She said, “I’m sorry it took me so long to accept you for who you are, instead of who I wanted you to be.”

I apologized too, and acknowledged that she is far better at accepting me for who I am now than I am at accepting her for who she is.  She is far less harshly judgmental of me than I am of her.

“It’s okay,” she said; “I understand because I’m your mother, and mothers love their children unconditionally. Nothing will ever change that.”

In that moment, briefly, we communicated. She was clear and found the words she needed. She held a train of thought, showed no sign of dementia. We spoke honestly, without reservation, and it was … nice.

My mother is not a bad person. I don’t like her, but I understand her. We have our issues, but it seems all mothers and daughters do. I wish I could be a better daughter for her, but it exceeds my capacities for the time being. I’m doing the best I can, and it frustrates both of us that I’m not doing a better job.

I wish I could be better for her, be the sort of daughter who can come gladly and willingly to help her, not just because it’s the right thing to do, but because I want to help her, because I love her, because it’s important, because she needs me, because I know in my heart she would do everything in her power to help me if the situation were reversed.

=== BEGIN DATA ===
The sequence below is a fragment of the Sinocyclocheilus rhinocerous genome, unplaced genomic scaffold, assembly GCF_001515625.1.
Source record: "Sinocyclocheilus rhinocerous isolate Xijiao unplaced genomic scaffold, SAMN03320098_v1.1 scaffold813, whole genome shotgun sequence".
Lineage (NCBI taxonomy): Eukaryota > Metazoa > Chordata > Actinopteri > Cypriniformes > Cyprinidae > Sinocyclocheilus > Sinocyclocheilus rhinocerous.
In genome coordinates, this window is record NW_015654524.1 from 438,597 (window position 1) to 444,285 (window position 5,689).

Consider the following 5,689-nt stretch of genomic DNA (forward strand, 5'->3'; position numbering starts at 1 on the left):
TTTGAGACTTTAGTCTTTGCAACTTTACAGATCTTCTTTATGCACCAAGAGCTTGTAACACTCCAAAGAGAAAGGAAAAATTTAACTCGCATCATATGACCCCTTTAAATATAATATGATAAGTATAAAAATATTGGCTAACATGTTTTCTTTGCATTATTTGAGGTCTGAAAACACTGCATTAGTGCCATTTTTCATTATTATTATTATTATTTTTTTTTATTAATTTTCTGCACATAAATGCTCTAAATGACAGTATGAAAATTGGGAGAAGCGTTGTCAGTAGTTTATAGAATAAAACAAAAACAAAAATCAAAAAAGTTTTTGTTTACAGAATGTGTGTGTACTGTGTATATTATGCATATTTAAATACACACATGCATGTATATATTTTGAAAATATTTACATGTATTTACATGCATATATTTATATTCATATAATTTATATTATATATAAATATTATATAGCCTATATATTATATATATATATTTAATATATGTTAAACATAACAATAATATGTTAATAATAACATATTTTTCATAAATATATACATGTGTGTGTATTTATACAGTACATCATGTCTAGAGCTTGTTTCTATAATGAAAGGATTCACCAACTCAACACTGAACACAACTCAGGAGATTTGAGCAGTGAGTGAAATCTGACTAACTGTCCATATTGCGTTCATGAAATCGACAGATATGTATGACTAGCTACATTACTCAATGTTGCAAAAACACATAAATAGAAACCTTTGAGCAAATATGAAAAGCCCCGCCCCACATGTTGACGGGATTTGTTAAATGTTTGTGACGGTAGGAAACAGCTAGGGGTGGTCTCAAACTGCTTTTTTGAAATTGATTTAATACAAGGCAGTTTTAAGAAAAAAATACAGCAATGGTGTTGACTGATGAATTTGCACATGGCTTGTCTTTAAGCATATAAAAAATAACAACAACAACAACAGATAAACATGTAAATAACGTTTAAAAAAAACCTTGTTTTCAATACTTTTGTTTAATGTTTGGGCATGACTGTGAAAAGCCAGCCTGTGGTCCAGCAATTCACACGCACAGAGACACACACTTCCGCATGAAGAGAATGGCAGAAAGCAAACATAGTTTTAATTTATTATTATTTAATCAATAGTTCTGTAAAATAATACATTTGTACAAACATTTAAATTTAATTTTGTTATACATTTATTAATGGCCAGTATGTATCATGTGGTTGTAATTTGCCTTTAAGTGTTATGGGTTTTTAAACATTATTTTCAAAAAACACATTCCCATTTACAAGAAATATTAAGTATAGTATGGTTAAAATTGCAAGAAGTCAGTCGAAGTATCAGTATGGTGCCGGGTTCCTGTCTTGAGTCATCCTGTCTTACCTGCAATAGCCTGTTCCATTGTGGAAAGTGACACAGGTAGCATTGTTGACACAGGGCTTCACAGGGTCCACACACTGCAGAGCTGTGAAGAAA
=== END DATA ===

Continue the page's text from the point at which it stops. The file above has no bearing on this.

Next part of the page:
And yet, I seethe internally. I am so angry at this unscheduled intrusion into my life – the life that’s newly unfolding with Mike.

I loathe her manipulations, her button-pushing, her insistence that she is fully independent – provided she can pay someone to do all of her work for her. When the going gets tough, my mother hires someone. Strength of character is not one of her strong points.

Even though I am not doing a vast amount of work for her, everything feels like extreme effort. It’s difficult to take her to shopping at Meijer’s, a local superstore chain, and watch her doddle and fret about the store. She is only 61, yet she moves and acts as if she were eighty. This isn’t new. My mother is a fretful, anxious woman – I come by it honestly – and it drives me absolutely bonkers.

As she limps down the aisles, she complains about the pain in her foot, yet refuses to get into one of the motorized carts. “No, I need to walk, ouch, it’s good for me.” No, no it isn’t.

My mother’s thought processes have long flied in the face of logic. All she knows, all she can focus on (especially now) is whatever has fixed her OCD attention for the moment. Everything else pales by comparison.  Everything else can be rationalized away to fit into This Moment’s Obsession. It is… infuriating.

Last week, she told me her dog’s nails needed to be cut. A few moments later, I knelt by Kavi to do just that, and she said, “no no no, don’t do that! I just cut them two days ago! You’re only supposed to do it once a week.” So I stopped.

Ten minutes later, she asked me if I was going to cut his nails.

“No, you said you just did it two days ago.”